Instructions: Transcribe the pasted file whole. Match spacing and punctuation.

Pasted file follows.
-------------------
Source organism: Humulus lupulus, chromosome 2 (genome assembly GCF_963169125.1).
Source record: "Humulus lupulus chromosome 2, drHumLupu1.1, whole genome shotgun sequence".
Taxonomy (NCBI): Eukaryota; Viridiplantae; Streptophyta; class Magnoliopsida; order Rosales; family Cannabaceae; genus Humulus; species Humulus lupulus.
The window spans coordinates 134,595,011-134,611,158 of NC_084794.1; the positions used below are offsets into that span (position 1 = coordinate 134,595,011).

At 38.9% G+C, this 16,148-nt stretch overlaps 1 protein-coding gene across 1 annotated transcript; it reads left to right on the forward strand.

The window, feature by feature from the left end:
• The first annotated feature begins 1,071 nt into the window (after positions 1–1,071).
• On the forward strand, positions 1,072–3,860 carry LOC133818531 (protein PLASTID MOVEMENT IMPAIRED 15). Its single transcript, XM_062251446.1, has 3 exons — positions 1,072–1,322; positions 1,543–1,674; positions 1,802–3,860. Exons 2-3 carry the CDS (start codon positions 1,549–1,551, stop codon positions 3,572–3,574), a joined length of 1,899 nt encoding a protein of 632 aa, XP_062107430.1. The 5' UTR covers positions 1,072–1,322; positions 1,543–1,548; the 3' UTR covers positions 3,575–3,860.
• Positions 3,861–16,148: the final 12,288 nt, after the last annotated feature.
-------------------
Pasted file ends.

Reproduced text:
Source organism: Humulus lupulus, chromosome 2 (genome assembly GCF_963169125.1).
Source record: "Humulus lupulus chromosome 2, drHumLupu1.1, whole genome shotgun sequence".
Taxonomy (NCBI): Eukaryota; Viridiplantae; Streptophyta; class Magnoliopsida; order Rosales; family Cannabaceae; genus Humulus; species Humulus lupulus.
The window spans coordinates 134,595,011-134,611,158 of NC_084794.1; the positions used below are offsets into that span (position 1 = coordinate 134,595,011).

At 38.9% G+C, this 16,148-nt stretch overlaps 1 protein-coding gene across 1 annotated transcript; it reads left to right on the forward strand.

The window, feature by feature from the left end:
• The first annotated feature begins 1,071 nt into the window (after positions 1–1,071).
• On the forward strand, positions 1,072–3,860 carry LOC133818531 (protein PLASTID MOVEMENT IMPAIRED 15). Its single transcript, XM_062251446.1, has 3 exons — positions 1,072–1,322; positions 1,543–1,674; positions 1,802–3,860. Exons 2-3 carry the CDS (start codon positions 1,549–1,551, stop codon positions 3,572–3,574), a joined length of 1,899 nt encoding a protein of 632 aa, XP_062107430.1. The 5' UTR covers positions 1,072–1,322; positions 1,543–1,548; the 3' UTR covers positions 3,575–3,860.
• Positions 3,861–16,148: the final 12,288 nt, after the last annotated feature.